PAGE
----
Why don't women voters like the Tories?

Cameron's party trails Labour by 4 points among women voters.

Were Labour to ban men from voting, it would be re-elected with a majority of 68. That's according to today's Independent/ComRes poll, which puts support for Labour among women voters at 36 per cent, a 4-point lead over the Conservatives. By contrast, the Tories are favoured by 43 per cent of men, a 16-point lead over Labour.

Up until 1997, the Conservatives laid claim to being the natural party of women, with the gender gap working in their favour. If women had never been granted the vote the Tories would have been out of office for the entire postwar period. But that changed with the emergence of Tony Blair, and Labour has led among women voters in every election since.

Cameron has worked hard to win back female voters by promising to ring-fence health spending and to make education a priority (women are greater users of public services than men), but Labour has maintained the 4-point lead it enjoyed among female voters at the 2005 election.

One reason women drifted towards the centre left was that it was Labour that pushed for and introduced extended maternity leave, flexible working and programmes such as Sure Start. It may be that Cameron needs to adopt a greater focus on such issues.

In any case, as fear of a hung parliament grows in Tory circles, it is clear that it is female voters who will once again decide the outcome of the election.

 

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George Eaton is political editor of the New Statesman.

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Scotland's vast deficit remains an obstacle to independence

Though the country's financial position has improved, independence would still risk severe austerity.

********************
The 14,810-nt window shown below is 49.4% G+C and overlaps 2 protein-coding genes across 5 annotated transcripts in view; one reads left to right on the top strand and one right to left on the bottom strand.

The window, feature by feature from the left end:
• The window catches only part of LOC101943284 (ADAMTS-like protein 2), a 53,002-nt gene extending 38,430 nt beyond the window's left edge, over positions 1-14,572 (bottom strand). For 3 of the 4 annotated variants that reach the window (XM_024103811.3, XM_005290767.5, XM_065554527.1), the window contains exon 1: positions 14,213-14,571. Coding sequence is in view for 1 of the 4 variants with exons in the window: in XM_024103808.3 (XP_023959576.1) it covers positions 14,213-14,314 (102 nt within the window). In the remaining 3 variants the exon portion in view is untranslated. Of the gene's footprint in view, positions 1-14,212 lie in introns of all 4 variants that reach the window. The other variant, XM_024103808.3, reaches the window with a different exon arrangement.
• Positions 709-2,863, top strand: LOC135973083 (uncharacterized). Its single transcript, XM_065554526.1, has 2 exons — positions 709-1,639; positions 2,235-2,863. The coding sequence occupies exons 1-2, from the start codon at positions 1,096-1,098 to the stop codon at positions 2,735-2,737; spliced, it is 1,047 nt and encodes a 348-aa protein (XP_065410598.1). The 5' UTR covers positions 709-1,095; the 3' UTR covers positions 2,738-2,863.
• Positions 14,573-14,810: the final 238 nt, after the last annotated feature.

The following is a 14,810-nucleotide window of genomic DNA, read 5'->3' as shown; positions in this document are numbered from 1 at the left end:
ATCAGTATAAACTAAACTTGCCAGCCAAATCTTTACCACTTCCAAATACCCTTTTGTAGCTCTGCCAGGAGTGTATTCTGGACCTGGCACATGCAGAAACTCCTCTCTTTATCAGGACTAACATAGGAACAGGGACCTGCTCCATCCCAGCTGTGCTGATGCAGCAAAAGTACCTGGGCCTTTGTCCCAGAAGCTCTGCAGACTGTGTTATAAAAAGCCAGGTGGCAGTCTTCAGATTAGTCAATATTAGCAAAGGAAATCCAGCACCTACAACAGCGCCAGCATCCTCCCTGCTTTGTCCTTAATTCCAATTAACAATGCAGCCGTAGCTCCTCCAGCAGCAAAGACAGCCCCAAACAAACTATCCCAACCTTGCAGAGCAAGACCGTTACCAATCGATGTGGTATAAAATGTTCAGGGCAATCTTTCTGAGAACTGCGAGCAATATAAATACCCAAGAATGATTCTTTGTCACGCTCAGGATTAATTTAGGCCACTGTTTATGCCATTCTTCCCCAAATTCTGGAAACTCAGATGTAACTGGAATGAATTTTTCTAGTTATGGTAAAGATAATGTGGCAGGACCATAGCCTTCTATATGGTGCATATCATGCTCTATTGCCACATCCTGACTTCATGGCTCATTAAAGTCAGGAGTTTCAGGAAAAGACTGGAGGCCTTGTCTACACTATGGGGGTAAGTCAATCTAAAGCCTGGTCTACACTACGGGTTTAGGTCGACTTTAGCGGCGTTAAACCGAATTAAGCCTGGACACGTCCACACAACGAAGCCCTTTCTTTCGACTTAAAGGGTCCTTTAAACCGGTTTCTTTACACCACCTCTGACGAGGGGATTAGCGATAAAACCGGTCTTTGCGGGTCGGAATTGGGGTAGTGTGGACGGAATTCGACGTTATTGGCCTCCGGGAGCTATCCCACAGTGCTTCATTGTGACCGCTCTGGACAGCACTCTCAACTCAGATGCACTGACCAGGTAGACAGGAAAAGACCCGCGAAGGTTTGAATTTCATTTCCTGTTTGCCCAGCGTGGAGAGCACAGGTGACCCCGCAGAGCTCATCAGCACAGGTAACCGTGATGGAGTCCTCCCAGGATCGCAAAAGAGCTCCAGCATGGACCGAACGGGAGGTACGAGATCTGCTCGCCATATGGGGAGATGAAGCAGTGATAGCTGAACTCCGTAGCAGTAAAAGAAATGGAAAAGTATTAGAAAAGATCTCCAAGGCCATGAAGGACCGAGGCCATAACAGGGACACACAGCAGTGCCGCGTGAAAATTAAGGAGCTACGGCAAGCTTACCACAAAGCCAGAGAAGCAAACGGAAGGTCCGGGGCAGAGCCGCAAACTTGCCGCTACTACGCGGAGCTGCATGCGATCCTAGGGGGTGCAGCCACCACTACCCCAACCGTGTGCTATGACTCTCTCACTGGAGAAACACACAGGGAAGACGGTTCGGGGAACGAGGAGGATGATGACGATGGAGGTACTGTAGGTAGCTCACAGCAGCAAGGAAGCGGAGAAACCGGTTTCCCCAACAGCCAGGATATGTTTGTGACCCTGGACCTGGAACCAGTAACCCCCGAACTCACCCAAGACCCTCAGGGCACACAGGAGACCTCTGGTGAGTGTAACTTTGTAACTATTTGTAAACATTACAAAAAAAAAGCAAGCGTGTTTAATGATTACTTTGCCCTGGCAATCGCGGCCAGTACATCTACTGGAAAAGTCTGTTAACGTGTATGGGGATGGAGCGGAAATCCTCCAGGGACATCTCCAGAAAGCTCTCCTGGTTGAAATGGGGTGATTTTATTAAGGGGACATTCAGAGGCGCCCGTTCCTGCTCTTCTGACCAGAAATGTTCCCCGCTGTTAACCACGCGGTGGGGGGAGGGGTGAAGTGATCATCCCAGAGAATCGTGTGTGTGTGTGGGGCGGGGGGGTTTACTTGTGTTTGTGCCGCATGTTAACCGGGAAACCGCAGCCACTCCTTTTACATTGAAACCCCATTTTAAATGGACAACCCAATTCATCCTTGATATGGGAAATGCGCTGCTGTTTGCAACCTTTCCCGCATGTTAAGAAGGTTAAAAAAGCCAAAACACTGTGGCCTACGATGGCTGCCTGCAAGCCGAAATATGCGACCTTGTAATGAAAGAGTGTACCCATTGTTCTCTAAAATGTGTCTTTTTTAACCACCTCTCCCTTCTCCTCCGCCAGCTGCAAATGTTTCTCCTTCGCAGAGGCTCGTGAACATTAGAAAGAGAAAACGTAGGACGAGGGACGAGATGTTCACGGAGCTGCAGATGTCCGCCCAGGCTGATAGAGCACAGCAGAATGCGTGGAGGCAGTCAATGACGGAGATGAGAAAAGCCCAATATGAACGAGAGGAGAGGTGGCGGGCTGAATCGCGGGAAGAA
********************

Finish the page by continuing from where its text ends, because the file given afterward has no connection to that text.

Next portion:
For the SNP, the annual Scottish public spending figures bring good and bad news. The good news, such as it is, is that Scotland's deficit fell by £1.3bn in 2016/17. The bad news is that it remains £13.3bn or 8.3 per cent of GDP – three times the UK figure of 2.4 per cent (£46.2bn) and vastly higher than the white paper's worst case scenario of £5.5bn. 

These figures, it's important to note, include Scotland's geographic share of North Sea oil and gas revenue. The "oil bonus" that the SNP once boasted of has withered since the collapse in commodity prices. Though revenue rose from £56m the previous year to £208m, this remains a fraction of the £8bn recorded in 2011/12. Total public sector revenue was £312 per person below the UK average, while expenditure was £1,437 higher. Though the SNP is playing down the figures as "a snapshot", the white paper unambiguously stated: "GERS [Government Expenditure and Revenue Scotland] is the authoritative publication on Scotland’s public finances". 

As before, Nicola Sturgeon has warned of the threat posed by Brexit to the Scottish economy. But the country's black hole means the risks of independence remain immense. As a new state, Scotland would be forced to pay a premium on its debt, resulting in an even greater fiscal gap. Were it to use the pound without permission, with no independent central bank and no lender of last resort, borrowing costs would rise still further. To offset a Greek-style crisis, Scotland would be forced to impose dramatic austerity. 

Sturgeon is undoubtedly right to warn of the risks of Brexit (particularly of the "hard" variety). But for a large number of Scots, this is merely cause to avoid the added turmoil of independence. Though eventual EU membership would benefit Scotland, its UK trade is worth four times as much as that with Europe. 

Of course, for a true nationalist, economics is irrelevant. Independence is a good in itself and sovereignty always trumps prosperity (a point on which Scottish nationalists align with English Brexiteers). But if Scotland is to ever depart the UK, the SNP will need to win over pragmatists, too. In that quest, Scotland's deficit remains a vast obstacle. 

George Eaton is political editor of the New Statesman.